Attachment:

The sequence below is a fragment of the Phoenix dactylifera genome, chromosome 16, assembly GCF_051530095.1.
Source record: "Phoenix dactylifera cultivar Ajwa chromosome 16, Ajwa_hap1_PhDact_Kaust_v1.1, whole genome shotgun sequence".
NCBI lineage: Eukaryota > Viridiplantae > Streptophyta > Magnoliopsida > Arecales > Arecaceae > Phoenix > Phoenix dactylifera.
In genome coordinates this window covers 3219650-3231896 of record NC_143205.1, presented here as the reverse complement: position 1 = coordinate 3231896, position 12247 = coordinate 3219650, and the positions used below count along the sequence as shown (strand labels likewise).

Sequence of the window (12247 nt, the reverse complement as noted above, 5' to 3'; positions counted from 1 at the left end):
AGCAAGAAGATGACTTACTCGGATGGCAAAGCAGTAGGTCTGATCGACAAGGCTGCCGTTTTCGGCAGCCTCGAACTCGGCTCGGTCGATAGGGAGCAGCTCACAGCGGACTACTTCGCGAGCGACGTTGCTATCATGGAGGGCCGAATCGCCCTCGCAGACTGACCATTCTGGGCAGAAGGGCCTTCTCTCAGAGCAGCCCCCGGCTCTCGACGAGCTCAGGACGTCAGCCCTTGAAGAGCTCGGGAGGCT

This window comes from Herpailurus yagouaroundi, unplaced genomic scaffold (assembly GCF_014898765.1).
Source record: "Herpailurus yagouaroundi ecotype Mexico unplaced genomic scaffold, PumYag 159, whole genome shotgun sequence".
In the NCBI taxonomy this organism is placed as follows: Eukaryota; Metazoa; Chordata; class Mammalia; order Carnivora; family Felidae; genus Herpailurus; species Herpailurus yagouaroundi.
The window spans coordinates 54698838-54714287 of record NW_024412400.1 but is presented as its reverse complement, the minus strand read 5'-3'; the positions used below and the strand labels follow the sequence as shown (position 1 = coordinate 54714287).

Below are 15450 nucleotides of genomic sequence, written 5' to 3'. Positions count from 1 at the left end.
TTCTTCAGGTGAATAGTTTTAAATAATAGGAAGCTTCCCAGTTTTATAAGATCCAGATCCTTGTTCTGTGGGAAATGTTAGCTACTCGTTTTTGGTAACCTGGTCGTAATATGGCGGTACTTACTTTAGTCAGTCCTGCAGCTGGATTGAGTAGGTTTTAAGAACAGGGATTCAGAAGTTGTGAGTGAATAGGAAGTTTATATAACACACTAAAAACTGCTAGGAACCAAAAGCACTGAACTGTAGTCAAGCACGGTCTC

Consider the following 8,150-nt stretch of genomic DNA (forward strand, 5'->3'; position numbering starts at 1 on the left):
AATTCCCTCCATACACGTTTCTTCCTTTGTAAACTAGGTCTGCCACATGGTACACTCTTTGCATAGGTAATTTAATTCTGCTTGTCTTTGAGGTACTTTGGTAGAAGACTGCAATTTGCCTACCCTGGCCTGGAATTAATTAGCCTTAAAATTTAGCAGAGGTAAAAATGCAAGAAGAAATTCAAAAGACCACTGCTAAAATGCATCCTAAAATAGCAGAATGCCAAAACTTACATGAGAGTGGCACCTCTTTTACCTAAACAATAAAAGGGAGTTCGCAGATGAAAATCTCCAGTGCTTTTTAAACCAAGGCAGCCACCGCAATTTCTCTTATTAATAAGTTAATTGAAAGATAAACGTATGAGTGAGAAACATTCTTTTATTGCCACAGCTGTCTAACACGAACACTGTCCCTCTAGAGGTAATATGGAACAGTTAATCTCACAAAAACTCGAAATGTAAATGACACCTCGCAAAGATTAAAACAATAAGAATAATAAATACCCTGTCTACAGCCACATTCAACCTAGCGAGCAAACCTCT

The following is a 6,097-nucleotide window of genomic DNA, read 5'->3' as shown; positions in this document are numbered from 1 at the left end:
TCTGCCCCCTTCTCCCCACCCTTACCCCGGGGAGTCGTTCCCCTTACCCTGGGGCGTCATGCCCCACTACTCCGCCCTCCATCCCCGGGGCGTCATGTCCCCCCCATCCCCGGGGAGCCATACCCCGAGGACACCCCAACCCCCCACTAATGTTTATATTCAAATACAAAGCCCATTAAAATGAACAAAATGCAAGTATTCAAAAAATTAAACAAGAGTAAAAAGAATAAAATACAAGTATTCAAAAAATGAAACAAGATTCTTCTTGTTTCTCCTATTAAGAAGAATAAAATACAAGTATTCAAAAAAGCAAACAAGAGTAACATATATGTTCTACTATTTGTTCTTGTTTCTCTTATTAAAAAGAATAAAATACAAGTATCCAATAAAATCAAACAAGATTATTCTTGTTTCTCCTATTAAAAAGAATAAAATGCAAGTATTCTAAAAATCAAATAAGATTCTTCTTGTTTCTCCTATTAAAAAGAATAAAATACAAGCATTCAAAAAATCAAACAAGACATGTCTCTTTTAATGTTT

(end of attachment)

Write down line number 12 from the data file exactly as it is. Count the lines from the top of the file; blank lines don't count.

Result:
TTCTTCAGGTGAATAGTTTTAAATAATAGGAAGCTTCCCAGTTTTATAAGATCCAGATCCTTGTTCTGTGGGAAATGTTAGCTACTCGTTTTTGGTAACCTGGTCGTAATATGGCGGTACTTACTTTAGTCAGTCCTGCAGCTGGATTGAGTAGGTTTTAAGAACAGGGATTCAGAAGTTGTGAGTGAATAGGAAGTTTATATAACACACTAAAAACTGCTAGGAACCAAAAGCACTGAACTGTAGTCAAGCACGGTCTC